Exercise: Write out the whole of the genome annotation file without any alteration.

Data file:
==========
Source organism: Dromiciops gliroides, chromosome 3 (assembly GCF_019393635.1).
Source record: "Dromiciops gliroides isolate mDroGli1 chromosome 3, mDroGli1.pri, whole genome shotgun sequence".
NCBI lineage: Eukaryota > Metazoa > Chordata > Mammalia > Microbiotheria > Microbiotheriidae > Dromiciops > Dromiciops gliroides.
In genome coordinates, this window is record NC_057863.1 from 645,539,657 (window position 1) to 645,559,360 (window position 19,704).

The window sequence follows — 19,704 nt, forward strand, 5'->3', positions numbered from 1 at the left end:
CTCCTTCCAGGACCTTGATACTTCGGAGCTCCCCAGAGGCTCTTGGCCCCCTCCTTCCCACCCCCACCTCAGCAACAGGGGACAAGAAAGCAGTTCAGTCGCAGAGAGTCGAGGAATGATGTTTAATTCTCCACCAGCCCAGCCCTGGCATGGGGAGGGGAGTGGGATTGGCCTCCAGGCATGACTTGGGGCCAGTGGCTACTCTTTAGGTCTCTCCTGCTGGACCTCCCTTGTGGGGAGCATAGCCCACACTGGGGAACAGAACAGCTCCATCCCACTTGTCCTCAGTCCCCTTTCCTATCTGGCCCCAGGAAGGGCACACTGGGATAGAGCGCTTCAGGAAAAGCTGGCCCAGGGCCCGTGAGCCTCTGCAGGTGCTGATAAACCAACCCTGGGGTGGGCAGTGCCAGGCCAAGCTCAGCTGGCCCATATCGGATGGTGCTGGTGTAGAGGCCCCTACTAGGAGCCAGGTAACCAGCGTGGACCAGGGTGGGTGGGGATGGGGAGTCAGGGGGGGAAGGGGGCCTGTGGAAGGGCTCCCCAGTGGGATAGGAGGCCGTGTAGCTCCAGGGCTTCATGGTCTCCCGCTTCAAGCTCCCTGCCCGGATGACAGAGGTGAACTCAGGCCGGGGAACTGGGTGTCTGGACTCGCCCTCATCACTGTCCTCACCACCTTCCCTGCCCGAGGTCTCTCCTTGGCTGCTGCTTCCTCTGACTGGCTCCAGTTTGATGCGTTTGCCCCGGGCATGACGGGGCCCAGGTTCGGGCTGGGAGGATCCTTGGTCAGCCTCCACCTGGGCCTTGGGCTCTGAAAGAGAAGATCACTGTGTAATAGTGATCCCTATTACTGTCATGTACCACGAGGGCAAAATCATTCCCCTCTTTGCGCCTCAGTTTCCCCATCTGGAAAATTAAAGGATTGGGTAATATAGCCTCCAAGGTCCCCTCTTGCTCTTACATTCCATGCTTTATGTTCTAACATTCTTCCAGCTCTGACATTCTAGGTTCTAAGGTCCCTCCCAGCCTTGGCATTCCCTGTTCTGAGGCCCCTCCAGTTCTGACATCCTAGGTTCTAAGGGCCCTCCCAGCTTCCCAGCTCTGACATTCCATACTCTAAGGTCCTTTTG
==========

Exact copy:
Source organism: Dromiciops gliroides, chromosome 3 (assembly GCF_019393635.1).
Source record: "Dromiciops gliroides isolate mDroGli1 chromosome 3, mDroGli1.pri, whole genome shotgun sequence".
NCBI lineage: Eukaryota > Metazoa > Chordata > Mammalia > Microbiotheria > Microbiotheriidae > Dromiciops > Dromiciops gliroides.
In genome coordinates, this window is record NC_057863.1 from 645,539,657 (window position 1) to 645,559,360 (window position 19,704).

The window sequence follows — 19,704 nt, forward strand, 5'->3', positions numbered from 1 at the left end:
CTCCTTCCAGGACCTTGATACTTCGGAGCTCCCCAGAGGCTCTTGGCCCCCTCCTTCCCACCCCCACCTCAGCAACAGGGGACAAGAAAGCAGTTCAGTCGCAGAGAGTCGAGGAATGATGTTTAATTCTCCACCAGCCCAGCCCTGGCATGGGGAGGGGAGTGGGATTGGCCTCCAGGCATGACTTGGGGCCAGTGGCTACTCTTTAGGTCTCTCCTGCTGGACCTCCCTTGTGGGGAGCATAGCCCACACTGGGGAACAGAACAGCTCCATCCCACTTGTCCTCAGTCCCCTTTCCTATCTGGCCCCAGGAAGGGCACACTGGGATAGAGCGCTTCAGGAAAAGCTGGCCCAGGGCCCGTGAGCCTCTGCAGGTGCTGATAAACCAACCCTGGGGTGGGCAGTGCCAGGCCAAGCTCAGCTGGCCCATATCGGATGGTGCTGGTGTAGAGGCCCCTACTAGGAGCCAGGTAACCAGCGTGGACCAGGGTGGGTGGGGATGGGGAGTCAGGGGGGGAAGGGGGCCTGTGGAAGGGCTCCCCAGTGGGATAGGAGGCCGTGTAGCTCCAGGGCTTCATGGTCTCCCGCTTCAAGCTCCCTGCCCGGATGACAGAGGTGAACTCAGGCCGGGGAACTGGGTGTCTGGACTCGCCCTCATCACTGTCCTCACCACCTTCCCTGCCCGAGGTCTCTCCTTGGCTGCTGCTTCCTCTGACTGGCTCCAGTTTGATGCGTTTGCCCCGGGCATGACGGGGCCCAGGTTCGGGCTGGGAGGATCCTTGGTCAGCCTCCACCTGGGCCTTGGGCTCTGAAAGAGAAGATCACTGTGTAATAGTGATCCCTATTACTGTCATGTACCACGAGGGCAAAATCATTCCCCTCTTTGCGCCTCAGTTTCCCCATCTGGAAAATTAAAGGATTGGGTAATATAGCCTCCAAGGTCCCCTCTTGCTCTTACATTCCATGCTTTATGTTCTAACATTCTTCCAGCTCTGACATTCTAGGTTCTAAGGTCCCTCCCAGCCTTGGCATTCCCTGTTCTGAGGCCCCTCCAGTTCTGACATCCTAGGTTCTAAGGGCCCTCCCAGCTTCCCAGCTCTGACATTCCATACTCTAAGGTCCTTTTG